Objective evidence of memory deficit obtained only with an intensive interview. Denial begins to become manifest in patient. Mild to moderate anxiety accompanies symptoms.

Stage 4 (Late Confusional)Moderate cognitive decline. Clear-cut deficit on careful clinical interview.

Deficit manifest in following areas:

  1. decreased knowledge of current and recent events;
  2. may exhibit some deficit in memory of one's personal history;
  3. concentration deficit elicited on serial subtractions;
  4. decreased ability to travel, handle finances, etc.

Frequently no deficit in the following areas:

  1. orientation to time and person;
  2. recognition of familiar persons and faces;
  3. ability to travel to familiar locations.

Inability to perform complex tasks. Denial is dominant defense mechanism. Flattening of affect and withdrawal from challenging situations occur.

Stage 5 (Early Dementia) Moderately severe cognitive decline.

Patient can no longer survive without some assistance. Patient is unable during interview to recall a major relevant aspect of their current lives, e.g., an address or telephone number of many
years, the names of close family members (such as grandchildren), the name of the high school or college from which they graduated. Frequently some disorientation to time (date, day of week, season, etc.) or to place. An educated person may have difficulty counting back from 40 by 4s or from 20 by 2s. Persons at this stage retain knowledge of many major facts regarding themselves and others. They invariably know their own names and generally know their spouse's and children's names. They require no assistance with toileting and eating, but may have some difficulty choosing the proper clothing to wear.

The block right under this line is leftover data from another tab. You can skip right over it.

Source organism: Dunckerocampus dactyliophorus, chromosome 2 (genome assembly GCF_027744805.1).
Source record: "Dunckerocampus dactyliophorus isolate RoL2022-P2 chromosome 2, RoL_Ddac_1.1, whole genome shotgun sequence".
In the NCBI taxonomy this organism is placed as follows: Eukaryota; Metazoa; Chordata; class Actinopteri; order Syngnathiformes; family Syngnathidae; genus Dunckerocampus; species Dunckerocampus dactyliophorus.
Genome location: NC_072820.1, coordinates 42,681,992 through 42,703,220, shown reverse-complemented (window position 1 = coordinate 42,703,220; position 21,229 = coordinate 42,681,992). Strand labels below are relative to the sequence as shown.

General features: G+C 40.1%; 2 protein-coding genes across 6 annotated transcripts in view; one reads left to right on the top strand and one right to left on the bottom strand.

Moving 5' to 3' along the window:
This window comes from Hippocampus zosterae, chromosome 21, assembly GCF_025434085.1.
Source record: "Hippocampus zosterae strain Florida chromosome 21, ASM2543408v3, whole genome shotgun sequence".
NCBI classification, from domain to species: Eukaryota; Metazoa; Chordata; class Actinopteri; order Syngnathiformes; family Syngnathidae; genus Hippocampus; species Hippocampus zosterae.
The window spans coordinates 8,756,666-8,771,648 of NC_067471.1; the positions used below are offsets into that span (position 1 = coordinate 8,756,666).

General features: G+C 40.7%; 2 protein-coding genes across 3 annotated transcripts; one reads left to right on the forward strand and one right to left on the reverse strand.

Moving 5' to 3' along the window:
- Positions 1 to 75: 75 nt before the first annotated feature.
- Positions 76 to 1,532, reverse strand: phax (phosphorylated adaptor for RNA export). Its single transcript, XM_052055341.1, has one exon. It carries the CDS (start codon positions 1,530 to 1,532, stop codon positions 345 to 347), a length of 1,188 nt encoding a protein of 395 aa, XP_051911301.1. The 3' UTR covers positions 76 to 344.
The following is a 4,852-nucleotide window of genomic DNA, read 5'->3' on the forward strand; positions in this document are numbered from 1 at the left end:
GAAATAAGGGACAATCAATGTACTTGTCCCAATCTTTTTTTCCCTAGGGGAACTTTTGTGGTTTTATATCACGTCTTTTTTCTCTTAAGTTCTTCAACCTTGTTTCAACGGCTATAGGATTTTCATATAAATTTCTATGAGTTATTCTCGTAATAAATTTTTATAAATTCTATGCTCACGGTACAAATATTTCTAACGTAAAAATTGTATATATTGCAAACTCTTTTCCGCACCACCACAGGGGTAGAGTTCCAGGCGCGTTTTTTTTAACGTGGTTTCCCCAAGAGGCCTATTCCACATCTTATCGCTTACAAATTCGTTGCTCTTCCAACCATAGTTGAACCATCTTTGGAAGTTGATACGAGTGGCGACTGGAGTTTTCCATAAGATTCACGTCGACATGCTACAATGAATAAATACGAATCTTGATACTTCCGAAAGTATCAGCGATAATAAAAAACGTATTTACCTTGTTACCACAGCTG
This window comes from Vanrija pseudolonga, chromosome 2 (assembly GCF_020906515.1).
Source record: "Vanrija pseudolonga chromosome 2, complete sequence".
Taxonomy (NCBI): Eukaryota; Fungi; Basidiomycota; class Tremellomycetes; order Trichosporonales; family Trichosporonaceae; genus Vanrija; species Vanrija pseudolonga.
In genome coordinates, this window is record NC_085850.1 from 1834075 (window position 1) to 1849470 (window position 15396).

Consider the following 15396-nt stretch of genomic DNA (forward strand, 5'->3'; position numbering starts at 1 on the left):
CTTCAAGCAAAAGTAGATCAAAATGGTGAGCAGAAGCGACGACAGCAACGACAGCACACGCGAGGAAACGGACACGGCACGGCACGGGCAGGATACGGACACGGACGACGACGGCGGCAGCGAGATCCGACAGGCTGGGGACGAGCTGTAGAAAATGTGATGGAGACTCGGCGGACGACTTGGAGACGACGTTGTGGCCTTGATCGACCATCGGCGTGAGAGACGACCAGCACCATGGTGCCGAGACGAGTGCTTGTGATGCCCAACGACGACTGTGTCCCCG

Stage 6 (Middle Dementia) Severe cognitive decline.

May occasionally forget the name of the spouse upon whom they are entirely dependent for survival. Will be largely unaware of all recent events and experiences in their lives. Retain some knowledge of their past lives but this is very sketchy. Generally unaware of their surroundings, the year, the season, etc. May have difficulty counting from 10, both backward and sometimes forward. Will require some assistance with activities of daily living, e.g., may become incontinent, will require travel assistance but occasionally will display ability to familiar locations. Diurnal rhythm frequently disturbed. Almost always recall their own name. Frequently continue to be able to distinguish familiar from unfamiliar persons in their environment.

Personality and emotional changes occur. These are quite variable and include: